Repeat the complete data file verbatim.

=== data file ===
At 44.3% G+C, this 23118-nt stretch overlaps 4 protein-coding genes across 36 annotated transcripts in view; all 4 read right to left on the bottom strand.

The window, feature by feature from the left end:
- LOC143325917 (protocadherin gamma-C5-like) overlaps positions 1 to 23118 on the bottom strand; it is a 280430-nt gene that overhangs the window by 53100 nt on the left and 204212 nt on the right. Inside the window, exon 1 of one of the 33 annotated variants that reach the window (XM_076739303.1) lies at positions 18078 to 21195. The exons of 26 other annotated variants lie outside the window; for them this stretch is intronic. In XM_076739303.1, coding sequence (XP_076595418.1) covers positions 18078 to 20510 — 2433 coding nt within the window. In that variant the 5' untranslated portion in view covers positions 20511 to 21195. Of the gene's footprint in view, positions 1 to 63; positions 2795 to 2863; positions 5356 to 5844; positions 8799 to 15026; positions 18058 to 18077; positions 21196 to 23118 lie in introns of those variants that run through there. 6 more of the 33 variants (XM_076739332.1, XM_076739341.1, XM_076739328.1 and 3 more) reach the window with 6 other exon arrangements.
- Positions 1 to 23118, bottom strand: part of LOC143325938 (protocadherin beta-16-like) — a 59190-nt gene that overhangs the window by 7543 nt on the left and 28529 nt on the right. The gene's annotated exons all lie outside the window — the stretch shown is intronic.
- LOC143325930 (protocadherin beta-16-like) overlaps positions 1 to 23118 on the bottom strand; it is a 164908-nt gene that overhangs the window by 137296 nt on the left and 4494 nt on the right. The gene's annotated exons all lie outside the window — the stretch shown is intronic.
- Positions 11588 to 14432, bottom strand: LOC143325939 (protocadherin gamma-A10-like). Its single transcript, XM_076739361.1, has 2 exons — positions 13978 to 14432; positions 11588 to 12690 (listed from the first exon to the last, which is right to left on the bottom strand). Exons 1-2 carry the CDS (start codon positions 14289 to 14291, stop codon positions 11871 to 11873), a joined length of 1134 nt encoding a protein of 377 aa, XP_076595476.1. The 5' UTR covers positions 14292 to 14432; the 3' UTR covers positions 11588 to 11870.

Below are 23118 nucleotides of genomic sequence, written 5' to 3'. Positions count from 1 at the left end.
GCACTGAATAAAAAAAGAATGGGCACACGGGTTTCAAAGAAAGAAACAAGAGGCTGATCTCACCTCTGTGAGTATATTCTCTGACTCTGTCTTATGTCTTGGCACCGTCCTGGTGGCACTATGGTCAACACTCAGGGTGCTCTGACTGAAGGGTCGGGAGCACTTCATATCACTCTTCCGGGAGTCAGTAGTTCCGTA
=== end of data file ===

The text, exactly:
At 44.3% G+C, this 23118-nt stretch overlaps 4 protein-coding genes across 36 annotated transcripts in view; all 4 read right to left on the bottom strand.

The window, feature by feature from the left end:
- LOC143325917 (protocadherin gamma-C5-like) overlaps positions 1 to 23118 on the bottom strand; it is a 280430-nt gene that overhangs the window by 53100 nt on the left and 204212 nt on the right. Inside the window, exon 1 of one of the 33 annotated variants that reach the window (XM_076739303.1) lies at positions 18078 to 21195. The exons of 26 other annotated variants lie outside the window; for them this stretch is intronic. In XM_076739303.1, coding sequence (XP_076595418.1) covers positions 18078 to 20510 — 2433 coding nt within the window. In that variant the 5' untranslated portion in view covers positions 20511 to 21195. Of the gene's footprint in view, positions 1 to 63; positions 2795 to 2863; positions 5356 to 5844; positions 8799 to 15026; positions 18058 to 18077; positions 21196 to 23118 lie in introns of those variants that run through there. 6 more of the 33 variants (XM_076739332.1, XM_076739341.1, XM_076739328.1 and 3 more) reach the window with 6 other exon arrangements.
- Positions 1 to 23118, bottom strand: part of LOC143325938 (protocadherin beta-16-like) — a 59190-nt gene that overhangs the window by 7543 nt on the left and 28529 nt on the right. The gene's annotated exons all lie outside the window — the stretch shown is intronic.
- LOC143325930 (protocadherin beta-16-like) overlaps positions 1 to 23118 on the bottom strand; it is a 164908-nt gene that overhangs the window by 137296 nt on the left and 4494 nt on the right. The gene's annotated exons all lie outside the window — the stretch shown is intronic.
- Positions 11588 to 14432, bottom strand: LOC143325939 (protocadherin gamma-A10-like). Its single transcript, XM_076739361.1, has 2 exons — positions 13978 to 14432; positions 11588 to 12690 (listed from the first exon to the last, which is right to left on the bottom strand). Exons 1-2 carry the CDS (start codon positions 14289 to 14291, stop codon positions 11871 to 11873), a joined length of 1134 nt encoding a protein of 377 aa, XP_076595476.1. The 5' UTR covers positions 14292 to 14432; the 3' UTR covers positions 11588 to 11870.

Below are 23118 nucleotides of genomic sequence, written 5' to 3'. Positions count from 1 at the left end.
GCACTGAATAAAAAAAGAATGGGCACACGGGTTTCAAAGAAAGAAACAAGAGGCTGATCTCACCTCTGTGAGTATATTCTCTGACTCTGTCTTATGTCTTGGCACCGTCCTGGTGGCACTATGGTCAACACTCAGGGTGCTCTGACTGAAGGGTCGGGAGCACTTCATATCACTCTTCCGGGAGTCAGTAGTTCCGTA